The Best Exercises for Women's Basketball | STACK 4W
Bill Hogue
- Bill Hogue is an athletic performance coach and personal trainer at X3 Sports in Atlanta, training individuals and athletes of all skill levels. Before coming...

The Best Exercises for Female Basketball Players

January 7, 2013 | Bill Hogue

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The differences between male and female basketball strength training are minimal. Both guys and gals must get bigger, stronger and faster and be able to jump higher. If they want to compete on the court, female athletes must increasingly train harder, which necessitates a well thought-out training program.

Below are sample exercises that are very effective for female athletes. On first impression, they may seem more appropriate for your male counterparts. However, worry not; all female basketball players should perform them to get better on the court.

Sets and reps for these exercises depend on your goal:

  • Size, 2-3x8-12
  • Strength, 3-5x2-6
  • Power, 3-5x2-5

Power Cleans

The Power Clean is one of the easiest and most effective Olympic lifts you can learn and perform. The exercise works the entire body, increasing the amount of power you can put into the ground—which is the key to jumping higher and running faster.

  • Starting with bar on floor, grip it slightly wider than shoulder width
  • Keeping low back tight and flat, move chest over bar and push hips back
  • Explode upward by forcefully shrugging and fully extending hips, knees and ankles
  • Pull bar up, keeping it close to chest
  • Drop under bar with bent knees, catching bar in front of shoulders with elbows forward
  • Powerfully extend at the knees and hips to upright stance
  • Lower to start position and pause for 10-15 seconds before next rep
  • Repeat for specified reps

Use a PVC pipe or broomstick to perfect your form before adding weight. Watch a video of the Power Clean.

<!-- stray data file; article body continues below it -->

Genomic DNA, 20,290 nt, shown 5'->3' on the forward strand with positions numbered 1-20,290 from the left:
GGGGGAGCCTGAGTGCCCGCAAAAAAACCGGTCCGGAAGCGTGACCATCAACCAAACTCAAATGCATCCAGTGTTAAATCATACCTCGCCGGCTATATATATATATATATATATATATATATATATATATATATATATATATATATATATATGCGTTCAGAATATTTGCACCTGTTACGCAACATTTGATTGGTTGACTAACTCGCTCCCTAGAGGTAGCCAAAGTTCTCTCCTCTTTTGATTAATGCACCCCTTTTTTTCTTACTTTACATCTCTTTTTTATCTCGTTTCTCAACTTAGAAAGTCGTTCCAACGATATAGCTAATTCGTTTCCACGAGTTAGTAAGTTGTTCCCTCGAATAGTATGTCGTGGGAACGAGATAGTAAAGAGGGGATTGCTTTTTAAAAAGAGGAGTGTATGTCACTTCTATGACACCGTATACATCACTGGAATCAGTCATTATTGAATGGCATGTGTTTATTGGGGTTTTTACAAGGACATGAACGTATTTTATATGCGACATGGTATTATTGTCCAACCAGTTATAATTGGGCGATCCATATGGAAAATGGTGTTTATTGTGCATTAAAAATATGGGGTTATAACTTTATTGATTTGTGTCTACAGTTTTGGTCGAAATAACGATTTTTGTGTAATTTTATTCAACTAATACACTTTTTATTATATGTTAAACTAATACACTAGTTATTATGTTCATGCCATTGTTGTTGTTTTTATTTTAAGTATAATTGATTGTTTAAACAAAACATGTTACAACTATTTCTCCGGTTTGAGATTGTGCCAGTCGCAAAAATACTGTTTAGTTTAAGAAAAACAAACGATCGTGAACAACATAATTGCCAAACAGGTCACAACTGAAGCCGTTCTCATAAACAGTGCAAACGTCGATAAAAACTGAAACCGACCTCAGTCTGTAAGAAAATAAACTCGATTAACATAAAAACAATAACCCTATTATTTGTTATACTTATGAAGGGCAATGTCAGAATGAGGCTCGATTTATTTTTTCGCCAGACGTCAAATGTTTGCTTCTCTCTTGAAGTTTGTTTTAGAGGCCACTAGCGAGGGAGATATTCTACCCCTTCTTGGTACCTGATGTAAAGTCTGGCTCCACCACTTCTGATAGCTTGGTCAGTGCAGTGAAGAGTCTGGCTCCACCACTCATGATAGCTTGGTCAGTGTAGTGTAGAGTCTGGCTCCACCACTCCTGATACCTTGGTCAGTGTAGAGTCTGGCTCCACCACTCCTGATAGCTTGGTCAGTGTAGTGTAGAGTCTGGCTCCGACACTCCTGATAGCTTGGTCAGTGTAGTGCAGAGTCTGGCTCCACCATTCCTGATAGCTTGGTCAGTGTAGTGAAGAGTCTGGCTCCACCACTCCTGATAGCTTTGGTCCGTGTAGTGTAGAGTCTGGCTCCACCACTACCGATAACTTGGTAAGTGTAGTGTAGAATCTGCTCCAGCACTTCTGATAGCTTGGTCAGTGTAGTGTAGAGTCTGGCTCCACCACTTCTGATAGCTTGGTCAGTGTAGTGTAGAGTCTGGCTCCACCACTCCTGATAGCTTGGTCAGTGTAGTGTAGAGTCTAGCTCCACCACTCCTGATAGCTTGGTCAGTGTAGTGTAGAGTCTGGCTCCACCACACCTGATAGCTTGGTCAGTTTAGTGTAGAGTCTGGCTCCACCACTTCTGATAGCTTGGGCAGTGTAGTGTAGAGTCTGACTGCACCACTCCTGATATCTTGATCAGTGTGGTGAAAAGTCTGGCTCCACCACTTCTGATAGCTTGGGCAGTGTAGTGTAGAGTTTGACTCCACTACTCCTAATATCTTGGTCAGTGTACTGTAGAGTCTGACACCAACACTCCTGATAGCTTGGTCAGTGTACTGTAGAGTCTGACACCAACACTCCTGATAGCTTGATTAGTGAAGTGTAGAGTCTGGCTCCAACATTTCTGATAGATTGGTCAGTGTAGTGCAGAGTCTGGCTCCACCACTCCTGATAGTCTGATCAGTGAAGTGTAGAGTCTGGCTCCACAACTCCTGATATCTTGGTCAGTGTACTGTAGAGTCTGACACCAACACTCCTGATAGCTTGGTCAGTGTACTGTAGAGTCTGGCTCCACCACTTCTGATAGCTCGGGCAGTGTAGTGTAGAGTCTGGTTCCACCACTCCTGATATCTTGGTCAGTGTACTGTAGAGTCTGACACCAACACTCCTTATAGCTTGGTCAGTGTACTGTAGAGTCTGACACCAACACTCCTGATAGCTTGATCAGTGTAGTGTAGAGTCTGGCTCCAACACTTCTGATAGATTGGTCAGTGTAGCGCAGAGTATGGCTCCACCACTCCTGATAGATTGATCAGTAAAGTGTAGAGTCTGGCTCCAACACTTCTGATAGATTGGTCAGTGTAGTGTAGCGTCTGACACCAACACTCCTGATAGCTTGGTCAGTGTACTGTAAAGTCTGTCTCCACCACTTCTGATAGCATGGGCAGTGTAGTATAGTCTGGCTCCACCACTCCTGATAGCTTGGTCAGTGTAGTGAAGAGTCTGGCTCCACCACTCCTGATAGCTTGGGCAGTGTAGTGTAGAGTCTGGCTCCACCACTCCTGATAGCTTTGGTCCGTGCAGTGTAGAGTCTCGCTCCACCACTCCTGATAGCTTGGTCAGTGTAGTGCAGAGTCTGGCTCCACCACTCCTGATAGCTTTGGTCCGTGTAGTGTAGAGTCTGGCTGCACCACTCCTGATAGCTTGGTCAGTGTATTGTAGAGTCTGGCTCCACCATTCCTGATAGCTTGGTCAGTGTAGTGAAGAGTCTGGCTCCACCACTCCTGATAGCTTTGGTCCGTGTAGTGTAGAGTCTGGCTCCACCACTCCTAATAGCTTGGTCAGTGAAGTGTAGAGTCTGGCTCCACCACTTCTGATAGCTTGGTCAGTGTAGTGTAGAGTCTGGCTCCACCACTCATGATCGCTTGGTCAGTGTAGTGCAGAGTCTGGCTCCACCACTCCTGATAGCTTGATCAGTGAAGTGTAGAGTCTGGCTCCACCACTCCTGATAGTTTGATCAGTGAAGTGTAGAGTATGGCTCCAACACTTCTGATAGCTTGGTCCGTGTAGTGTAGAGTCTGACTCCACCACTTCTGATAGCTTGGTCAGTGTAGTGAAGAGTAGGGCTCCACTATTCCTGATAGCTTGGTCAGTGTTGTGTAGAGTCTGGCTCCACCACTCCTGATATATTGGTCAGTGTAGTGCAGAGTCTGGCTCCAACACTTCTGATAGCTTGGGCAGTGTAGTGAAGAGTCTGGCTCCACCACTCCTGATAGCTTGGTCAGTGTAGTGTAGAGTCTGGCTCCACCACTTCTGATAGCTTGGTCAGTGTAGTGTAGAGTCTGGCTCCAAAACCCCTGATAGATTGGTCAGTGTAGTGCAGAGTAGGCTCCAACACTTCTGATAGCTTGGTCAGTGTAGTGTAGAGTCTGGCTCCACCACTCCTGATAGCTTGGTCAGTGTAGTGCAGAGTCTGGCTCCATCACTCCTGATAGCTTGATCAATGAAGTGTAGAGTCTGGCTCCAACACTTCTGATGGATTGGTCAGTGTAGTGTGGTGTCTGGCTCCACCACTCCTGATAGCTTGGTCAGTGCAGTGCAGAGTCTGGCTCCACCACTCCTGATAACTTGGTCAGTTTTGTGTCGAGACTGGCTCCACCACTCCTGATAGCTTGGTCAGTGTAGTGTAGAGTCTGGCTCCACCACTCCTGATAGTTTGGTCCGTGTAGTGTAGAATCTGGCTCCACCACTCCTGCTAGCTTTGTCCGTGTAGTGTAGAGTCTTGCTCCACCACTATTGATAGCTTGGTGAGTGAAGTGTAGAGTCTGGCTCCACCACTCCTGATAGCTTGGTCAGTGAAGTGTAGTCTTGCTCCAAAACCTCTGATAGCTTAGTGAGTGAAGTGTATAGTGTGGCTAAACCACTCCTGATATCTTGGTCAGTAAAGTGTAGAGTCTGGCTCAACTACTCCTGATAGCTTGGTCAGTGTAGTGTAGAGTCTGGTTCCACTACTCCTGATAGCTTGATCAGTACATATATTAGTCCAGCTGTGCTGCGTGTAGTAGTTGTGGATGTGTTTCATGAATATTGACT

Front Squats

The Front Squat is my recommended version of the Squat for female athletes looking to build lower-body strength. It places less stress on the back than the Back Squat, and the bar can easily be dumped forward if you sense a failed rep. You won't be able to lift as much weight, but this will not affect your results. (Learn more about the Front Squat.)

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  • Assume athletic stance with feet shoulder-width apart
  • Rest bar across front of shoulders with "Power Clean catch" grip
  • Keeping back straight and knees behind toes, sink hips back and lower into squat position until thighs are parallel to ground
  • Explode up by driving through heels and extending knees and hips to return to start position
  • Repeat for specified reps

Dumbbell Squat Press

The lower- to upper-body movement pattern of the Dumbbell Squat Press mimics a jump shot or rebound, helping you maintain technique during a 3-point shot or beat an opponent to a loose ball.

  • Assume athletic stance with feet slightly wider than hip-width, holding dumbbells at shoulders with palms facing together
  • Keeping back straight and knees behind toes, sink hips back and lower into squat position until thighs are parallel to ground
  • Extend hips and knees to drive up out of squat position while pressing dumbbells overhead
  • Lower dumbbells to shoulders
  • Repeat for specified reps
Watch NFL RB Trent Richardson perform this exercise.

Sternum Lateral Pulldowns

Back strength is one of the most overlooked aspects of on-court performance. This exercise will help you battle opponents for the ball and fight through screens.

  • Sit on Lat Pulldown machine and grip bar overhead, slightly wider than shoulder-width
  • Lean back slightly and slowly pull bar down to chest for four counts
  • Allow bar to slowly rise back to start position for three counts until arms are straight
  • Repeat for specified reps

Jacob's Jumps

If you want to increase your vertical, you have to get more powerful. This exercise eliminates the countermovement of a jump (the lowering phase), forcing you to jump up as high as possible without any assistance from the stretch-shortening cycle.

  • Sit on 24-inch box so hips and knees form 90-degree angles
  • Forcefully extend hips, knees and ankles to jump onto 12-inch box positioned two to three feet in front
  • Land softly with bent knees
  • Step off box and repeat for specified reps

Wide Stance, Close-Grip RDL

This variation of the RDL puts more focus on glute strength. The more powerful this muscle group, the higher you will jump. It also works the hamstrings to help prevent injury from landing and decelerating.

  • Assume slightly-wider-than-shoulder-width stance holding bar at waist with narrow grip
  • Keeping legs slightly flexed, push hips back and bend hips to lower bar until it is two to three inches below knees
  • Keep back straight, chest up and bar close to shins
  • Forcefully extend hips to stand up
  • Squeeze glutes to complete movement
  • Repeat for specified reps
Bill Hogue
- Bill Hogue is an athletic performance coach and personal trainer at X3 Sports in Atlanta, training individuals and athletes of all skill levels. Before coming...

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